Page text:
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(Credit: High Noon trailer)

Film

Grace Kelly's favourite actor of all time

@Russellisation

Star of Hollywood whilst it was flourishing in its golden age, American actor Grace Kelly has been immortalised by the films of Alfred Hitchcock as well as her extraordinary feat of becoming the princess consort of Monaco in 1965. Star of Rear Window and To Catch a Thief, Kelly continues to inspire new generations of cinephiles with her consistently compelling dramatic performances. 

Growing up in a highly affluent family in 1929 Philadelphia, Grace Kelly’s mother, Margaret Kelly, was a successful model who later became an athletics coach, whilst her father was a three-time Olympic champion. Despite this, Grace Kelly’s primary influences were her two uncles, Walter C. Kelly, a vaudeville star who made films for Paramount Pictures, and George Kelly, a Pulitzer Prize-winning dramatist and screenwriter. 

Focused on becoming a Hollywood star, Kelly pursued the career despite resistance from her immediate family with George Kelly helping her get into the American Academy of Dramatic Arts in New York. A hard worker, Grace Kelly would quickly make her Broadway debut in August Strindberg’s The Father alongside Raymond Massey and after facing further backlash impressed the audience so much so that Henry Hathaway cast the actor in his film Fourteen Hours.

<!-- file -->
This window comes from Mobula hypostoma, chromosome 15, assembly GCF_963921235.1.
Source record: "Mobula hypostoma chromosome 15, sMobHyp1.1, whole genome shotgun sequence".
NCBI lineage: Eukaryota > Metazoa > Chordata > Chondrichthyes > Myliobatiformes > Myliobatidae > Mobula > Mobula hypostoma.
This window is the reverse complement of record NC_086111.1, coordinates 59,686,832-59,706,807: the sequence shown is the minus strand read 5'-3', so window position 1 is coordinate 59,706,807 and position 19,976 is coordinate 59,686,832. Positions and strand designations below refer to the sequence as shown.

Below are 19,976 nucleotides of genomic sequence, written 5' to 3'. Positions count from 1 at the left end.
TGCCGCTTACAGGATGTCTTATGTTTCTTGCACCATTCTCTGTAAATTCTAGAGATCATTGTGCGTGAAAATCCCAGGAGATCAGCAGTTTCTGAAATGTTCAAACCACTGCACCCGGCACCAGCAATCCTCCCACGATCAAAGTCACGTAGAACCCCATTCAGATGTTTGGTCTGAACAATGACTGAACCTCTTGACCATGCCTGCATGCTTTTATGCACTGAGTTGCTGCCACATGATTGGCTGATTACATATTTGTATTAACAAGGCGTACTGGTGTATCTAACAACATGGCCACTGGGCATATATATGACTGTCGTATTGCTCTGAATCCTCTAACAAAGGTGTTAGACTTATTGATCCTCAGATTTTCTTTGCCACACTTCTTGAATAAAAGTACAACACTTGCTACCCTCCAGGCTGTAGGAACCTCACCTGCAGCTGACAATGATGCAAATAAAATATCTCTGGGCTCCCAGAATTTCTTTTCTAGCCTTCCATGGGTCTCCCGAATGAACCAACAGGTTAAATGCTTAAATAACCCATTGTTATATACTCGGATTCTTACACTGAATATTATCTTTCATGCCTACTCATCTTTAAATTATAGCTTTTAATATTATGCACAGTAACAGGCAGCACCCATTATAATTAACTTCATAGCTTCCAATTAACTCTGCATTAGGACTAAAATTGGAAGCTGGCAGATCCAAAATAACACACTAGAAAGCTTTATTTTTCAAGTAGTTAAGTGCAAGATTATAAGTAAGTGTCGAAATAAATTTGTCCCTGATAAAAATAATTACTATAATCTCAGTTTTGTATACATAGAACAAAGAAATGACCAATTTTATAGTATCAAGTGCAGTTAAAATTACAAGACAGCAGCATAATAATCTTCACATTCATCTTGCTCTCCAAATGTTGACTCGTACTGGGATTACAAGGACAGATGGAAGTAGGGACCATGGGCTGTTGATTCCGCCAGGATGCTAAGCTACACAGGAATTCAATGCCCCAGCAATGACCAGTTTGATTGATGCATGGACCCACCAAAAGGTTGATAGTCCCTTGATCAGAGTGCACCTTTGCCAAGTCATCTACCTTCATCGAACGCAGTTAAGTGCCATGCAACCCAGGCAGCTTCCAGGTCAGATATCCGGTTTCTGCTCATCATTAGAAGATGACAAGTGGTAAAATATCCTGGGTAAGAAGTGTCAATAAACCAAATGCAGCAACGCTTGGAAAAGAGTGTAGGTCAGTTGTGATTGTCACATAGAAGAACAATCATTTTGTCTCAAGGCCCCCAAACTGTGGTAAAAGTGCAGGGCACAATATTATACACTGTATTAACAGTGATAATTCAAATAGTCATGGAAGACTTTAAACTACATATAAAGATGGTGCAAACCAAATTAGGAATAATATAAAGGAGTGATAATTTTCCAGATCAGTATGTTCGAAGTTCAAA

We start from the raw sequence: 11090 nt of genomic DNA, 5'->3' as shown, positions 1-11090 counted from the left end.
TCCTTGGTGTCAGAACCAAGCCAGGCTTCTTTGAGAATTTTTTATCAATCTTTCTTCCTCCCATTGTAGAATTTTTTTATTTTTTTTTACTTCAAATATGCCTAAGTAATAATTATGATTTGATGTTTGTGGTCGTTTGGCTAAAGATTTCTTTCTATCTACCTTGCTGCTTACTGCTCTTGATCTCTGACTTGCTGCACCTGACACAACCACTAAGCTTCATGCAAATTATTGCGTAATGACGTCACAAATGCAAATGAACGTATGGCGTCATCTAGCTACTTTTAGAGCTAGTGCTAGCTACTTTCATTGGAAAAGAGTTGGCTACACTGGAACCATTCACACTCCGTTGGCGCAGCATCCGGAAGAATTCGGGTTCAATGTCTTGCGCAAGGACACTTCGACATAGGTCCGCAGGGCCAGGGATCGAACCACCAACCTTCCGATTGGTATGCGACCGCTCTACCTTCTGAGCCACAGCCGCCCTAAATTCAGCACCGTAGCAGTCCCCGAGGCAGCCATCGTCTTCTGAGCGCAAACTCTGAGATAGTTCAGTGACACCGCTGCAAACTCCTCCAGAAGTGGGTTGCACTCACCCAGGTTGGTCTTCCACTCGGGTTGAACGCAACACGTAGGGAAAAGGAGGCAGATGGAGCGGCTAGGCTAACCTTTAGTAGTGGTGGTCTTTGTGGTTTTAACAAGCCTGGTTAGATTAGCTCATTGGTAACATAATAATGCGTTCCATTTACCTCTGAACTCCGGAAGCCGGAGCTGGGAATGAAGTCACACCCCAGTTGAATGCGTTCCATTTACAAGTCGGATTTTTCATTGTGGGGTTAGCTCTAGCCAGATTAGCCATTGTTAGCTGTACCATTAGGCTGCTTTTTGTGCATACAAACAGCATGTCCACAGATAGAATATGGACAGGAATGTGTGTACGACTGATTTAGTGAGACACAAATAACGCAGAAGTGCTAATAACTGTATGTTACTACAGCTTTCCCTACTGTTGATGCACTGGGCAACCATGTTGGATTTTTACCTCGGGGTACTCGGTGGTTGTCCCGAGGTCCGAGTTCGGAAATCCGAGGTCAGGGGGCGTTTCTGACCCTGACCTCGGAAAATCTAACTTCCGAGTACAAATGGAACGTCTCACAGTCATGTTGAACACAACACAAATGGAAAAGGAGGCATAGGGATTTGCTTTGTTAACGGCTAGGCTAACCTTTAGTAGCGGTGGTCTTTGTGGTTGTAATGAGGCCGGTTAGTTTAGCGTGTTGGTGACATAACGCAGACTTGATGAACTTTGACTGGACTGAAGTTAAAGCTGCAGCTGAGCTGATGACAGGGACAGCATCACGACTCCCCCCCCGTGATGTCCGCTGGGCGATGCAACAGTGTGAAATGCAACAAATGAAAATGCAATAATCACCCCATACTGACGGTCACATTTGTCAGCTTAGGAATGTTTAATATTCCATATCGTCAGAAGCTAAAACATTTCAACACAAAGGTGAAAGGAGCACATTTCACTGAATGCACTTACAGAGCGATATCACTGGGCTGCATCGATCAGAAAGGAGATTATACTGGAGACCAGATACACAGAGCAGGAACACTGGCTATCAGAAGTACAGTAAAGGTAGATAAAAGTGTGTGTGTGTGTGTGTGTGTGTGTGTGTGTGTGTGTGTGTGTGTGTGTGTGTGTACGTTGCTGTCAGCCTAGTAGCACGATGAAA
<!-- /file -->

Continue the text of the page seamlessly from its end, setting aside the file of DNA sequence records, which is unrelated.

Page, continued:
Her debut film would eventually take her to high places, later appearing in the likes of Fred Zinnemann’s High Noon, John Ford’s Mogambo, as well as her final on-screen performance in High Society from Charles Walters. Though, despite being such a memorable name of Hollywood cinema, Grace Kelly’s time at the pinnacle of the industry was merely fleeting, appearing in only 11 films during her short six-year entertainment career. 

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Despite this, Grace Kelly’s career was smash-and-grab, winning an Academy Award in 1954 for the George Seaton film The Country Girl whilst also being nominated in 1953 for her supporting role in Mogambo. A true professional, it was Grace Kelly’s burning passion to become an actor in her youth that helped her to sustain such a healthy, if short, career in front of the camera. Aside from her two uncles being great inspirations for her throughout her life, Grace Kelly also reportedly noted the great Ingrid Bergman as her favourite actor in her graduation yearbook, as reported in the book High Society by Donald Spoto. 

Just like Ingrid Bergman, who appeared in Alfred Hitchcock’s Notorious, Spellbound and Under Capricorn, Grace Kelly would also become a favourite of the director, starring in Dial M For Murder, Rear Window and To Catch a Thief.

Later marrying Prince Rainier of Monaco in a ceremony donned ‘the wedding of the century’ in 1956, the life of Grace Kelly is a truly extraordinary one that was captured by Nicole Kidman and Olivier Dahan in 2014s Grace of Monaco.